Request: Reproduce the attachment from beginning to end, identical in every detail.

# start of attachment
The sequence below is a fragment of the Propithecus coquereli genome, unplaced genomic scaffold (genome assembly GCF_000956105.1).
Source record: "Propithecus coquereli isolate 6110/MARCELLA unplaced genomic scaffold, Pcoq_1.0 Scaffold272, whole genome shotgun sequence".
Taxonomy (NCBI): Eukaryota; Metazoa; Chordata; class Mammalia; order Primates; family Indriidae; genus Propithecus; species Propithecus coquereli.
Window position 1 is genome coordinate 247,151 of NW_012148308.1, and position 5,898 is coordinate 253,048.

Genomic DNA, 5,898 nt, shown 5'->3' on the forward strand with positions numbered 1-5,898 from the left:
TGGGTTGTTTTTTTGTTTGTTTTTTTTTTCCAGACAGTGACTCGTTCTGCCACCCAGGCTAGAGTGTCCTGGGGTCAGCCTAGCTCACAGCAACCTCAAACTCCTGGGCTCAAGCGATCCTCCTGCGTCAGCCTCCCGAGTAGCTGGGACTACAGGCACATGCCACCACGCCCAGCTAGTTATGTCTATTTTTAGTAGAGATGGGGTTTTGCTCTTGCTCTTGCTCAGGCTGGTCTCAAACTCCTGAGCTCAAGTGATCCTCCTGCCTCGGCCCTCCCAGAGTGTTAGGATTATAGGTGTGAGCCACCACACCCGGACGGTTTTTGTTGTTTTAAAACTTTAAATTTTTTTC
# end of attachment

The sequence below is a fragment of the Propithecus coquereli genome, unplaced genomic scaffold (genome assembly GCF_000956105.1).
Source record: "Propithecus coquereli isolate 6110/MARCELLA unplaced genomic scaffold, Pcoq_1.0 Scaffold272, whole genome shotgun sequence".
Taxonomy (NCBI): Eukaryota; Metazoa; Chordata; class Mammalia; order Primates; family Indriidae; genus Propithecus; species Propithecus coquereli.
Window position 1 is genome coordinate 247,151 of NW_012148308.1, and position 5,898 is coordinate 253,048.

Genomic DNA, 5,898 nt, shown 5'->3' on the forward strand with positions numbered 1-5,898 from the left:
TGGGTTGTTTTTTTGTTTGTTTTTTTTTTCCAGACAGTGACTCGTTCTGCCACCCAGGCTAGAGTGTCCTGGGGTCAGCCTAGCTCACAGCAACCTCAAACTCCTGGGCTCAAGCGATCCTCCTGCGTCAGCCTCCCGAGTAGCTGGGACTACAGGCACATGCCACCACGCCCAGCTAGTTATGTCTATTTTTAGTAGAGATGGGGTTTTGCTCTTGCTCTTGCTCAGGCTGGTCTCAAACTCCTGAGCTCAAGTGATCCTCCTGCCTCGGCCCTCCCAGAGTGTTAGGATTATAGGTGTGAGCCACCACACCCGGACGGTTTTTGTTGTTTTAAAACTTTAAATTTTTTTC